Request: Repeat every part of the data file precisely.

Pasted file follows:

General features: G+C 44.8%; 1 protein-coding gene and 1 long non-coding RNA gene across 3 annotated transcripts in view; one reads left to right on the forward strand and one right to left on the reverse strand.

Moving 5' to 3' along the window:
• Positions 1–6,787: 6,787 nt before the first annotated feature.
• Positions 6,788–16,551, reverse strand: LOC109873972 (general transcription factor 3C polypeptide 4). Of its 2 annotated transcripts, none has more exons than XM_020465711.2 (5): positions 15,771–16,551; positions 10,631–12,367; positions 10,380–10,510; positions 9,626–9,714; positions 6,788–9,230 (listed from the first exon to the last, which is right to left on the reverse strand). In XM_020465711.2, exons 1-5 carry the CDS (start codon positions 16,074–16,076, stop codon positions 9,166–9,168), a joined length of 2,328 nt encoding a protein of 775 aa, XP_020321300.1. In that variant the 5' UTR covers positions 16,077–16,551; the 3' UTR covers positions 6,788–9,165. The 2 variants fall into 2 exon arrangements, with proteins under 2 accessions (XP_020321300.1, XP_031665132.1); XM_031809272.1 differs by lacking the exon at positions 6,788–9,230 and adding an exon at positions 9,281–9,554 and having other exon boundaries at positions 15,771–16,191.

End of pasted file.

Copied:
General features: G+C 44.8%; 1 protein-coding gene and 1 long non-coding RNA gene across 3 annotated transcripts in view; one reads left to right on the forward strand and one right to left on the reverse strand.

Moving 5' to 3' along the window:
• Positions 1–6,787: 6,787 nt before the first annotated feature.
• Positions 6,788–16,551, reverse strand: LOC109873972 (general transcription factor 3C polypeptide 4). Of its 2 annotated transcripts, none has more exons than XM_020465711.2 (5): positions 15,771–16,551; positions 10,631–12,367; positions 10,380–10,510; positions 9,626–9,714; positions 6,788–9,230 (listed from the first exon to the last, which is right to left on the reverse strand). In XM_020465711.2, exons 1-5 carry the CDS (start codon positions 16,074–16,076, stop codon positions 9,166–9,168), a joined length of 2,328 nt encoding a protein of 775 aa, XP_020321300.1. In that variant the 5' UTR covers positions 16,077–16,551; the 3' UTR covers positions 6,788–9,165. The 2 variants fall into 2 exon arrangements, with proteins under 2 accessions (XP_020321300.1, XP_031665132.1); XM_031809272.1 differs by lacking the exon at positions 6,788–9,230 and adding an exon at positions 9,281–9,554 and having other exon boundaries at positions 15,771–16,191.